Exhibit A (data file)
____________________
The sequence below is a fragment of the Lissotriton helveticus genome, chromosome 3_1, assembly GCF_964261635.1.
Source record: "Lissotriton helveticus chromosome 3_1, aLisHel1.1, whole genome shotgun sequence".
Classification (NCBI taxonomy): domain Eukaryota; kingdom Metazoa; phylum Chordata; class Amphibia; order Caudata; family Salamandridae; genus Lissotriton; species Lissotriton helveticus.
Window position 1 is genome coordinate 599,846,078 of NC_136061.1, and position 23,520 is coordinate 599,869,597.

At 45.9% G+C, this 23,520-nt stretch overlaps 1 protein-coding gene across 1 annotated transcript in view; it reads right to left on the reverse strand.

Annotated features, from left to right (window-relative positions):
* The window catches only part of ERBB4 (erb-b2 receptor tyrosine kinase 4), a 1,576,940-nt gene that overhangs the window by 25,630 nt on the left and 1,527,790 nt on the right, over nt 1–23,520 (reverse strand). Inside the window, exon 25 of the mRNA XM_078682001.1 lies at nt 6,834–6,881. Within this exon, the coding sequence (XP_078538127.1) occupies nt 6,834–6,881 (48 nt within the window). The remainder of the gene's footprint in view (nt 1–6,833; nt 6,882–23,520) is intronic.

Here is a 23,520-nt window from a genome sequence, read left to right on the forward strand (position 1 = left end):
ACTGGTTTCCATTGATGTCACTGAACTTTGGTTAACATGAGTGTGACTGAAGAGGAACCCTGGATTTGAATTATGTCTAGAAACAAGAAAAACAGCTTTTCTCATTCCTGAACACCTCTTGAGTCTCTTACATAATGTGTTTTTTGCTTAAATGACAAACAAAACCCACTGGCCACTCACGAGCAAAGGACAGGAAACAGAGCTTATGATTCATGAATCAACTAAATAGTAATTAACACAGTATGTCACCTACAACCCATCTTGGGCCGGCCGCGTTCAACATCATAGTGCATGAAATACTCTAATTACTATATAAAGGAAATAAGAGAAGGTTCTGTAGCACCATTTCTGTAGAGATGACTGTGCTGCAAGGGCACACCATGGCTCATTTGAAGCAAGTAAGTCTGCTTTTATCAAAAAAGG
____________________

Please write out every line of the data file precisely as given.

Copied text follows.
The sequence below is a fragment of the Lissotriton helveticus genome, chromosome 3_1, assembly GCF_964261635.1.
Source record: "Lissotriton helveticus chromosome 3_1, aLisHel1.1, whole genome shotgun sequence".
Classification (NCBI taxonomy): domain Eukaryota; kingdom Metazoa; phylum Chordata; class Amphibia; order Caudata; family Salamandridae; genus Lissotriton; species Lissotriton helveticus.
Window position 1 is genome coordinate 599,846,078 of NC_136061.1, and position 23,520 is coordinate 599,869,597.

At 45.9% G+C, this 23,520-nt stretch overlaps 1 protein-coding gene across 1 annotated transcript in view; it reads right to left on the reverse strand.

Annotated features, from left to right (window-relative positions):
* The window catches only part of ERBB4 (erb-b2 receptor tyrosine kinase 4), a 1,576,940-nt gene that overhangs the window by 25,630 nt on the left and 1,527,790 nt on the right, over nt 1–23,520 (reverse strand). Inside the window, exon 25 of the mRNA XM_078682001.1 lies at nt 6,834–6,881. Within this exon, the coding sequence (XP_078538127.1) occupies nt 6,834–6,881 (48 nt within the window). The remainder of the gene's footprint in view (nt 1–6,833; nt 6,882–23,520) is intronic.

Here is a 23,520-nt window from a genome sequence, read left to right on the forward strand (position 1 = left end):
ACTGGTTTCCATTGATGTCACTGAACTTTGGTTAACATGAGTGTGACTGAAGAGGAACCCTGGATTTGAATTATGTCTAGAAACAAGAAAAACAGCTTTTCTCATTCCTGAACACCTCTTGAGTCTCTTACATAATGTGTTTTTTGCTTAAATGACAAACAAAACCCACTGGCCACTCACGAGCAAAGGACAGGAAACAGAGCTTATGATTCATGAATCAACTAAATAGTAATTAACACAGTATGTCACCTACAACCCATCTTGGGCCGGCCGCGTTCAACATCATAGTGCATGAAATACTCTAATTACTATATAAAGGAAATAAGAGAAGGTTCTGTAGCACCATTTCTGTAGAGATGACTGTGCTGCAAGGGCACACCATGGCTCATTTGAAGCAAGTAAGTCTGCTTTTATCAAAAAAGG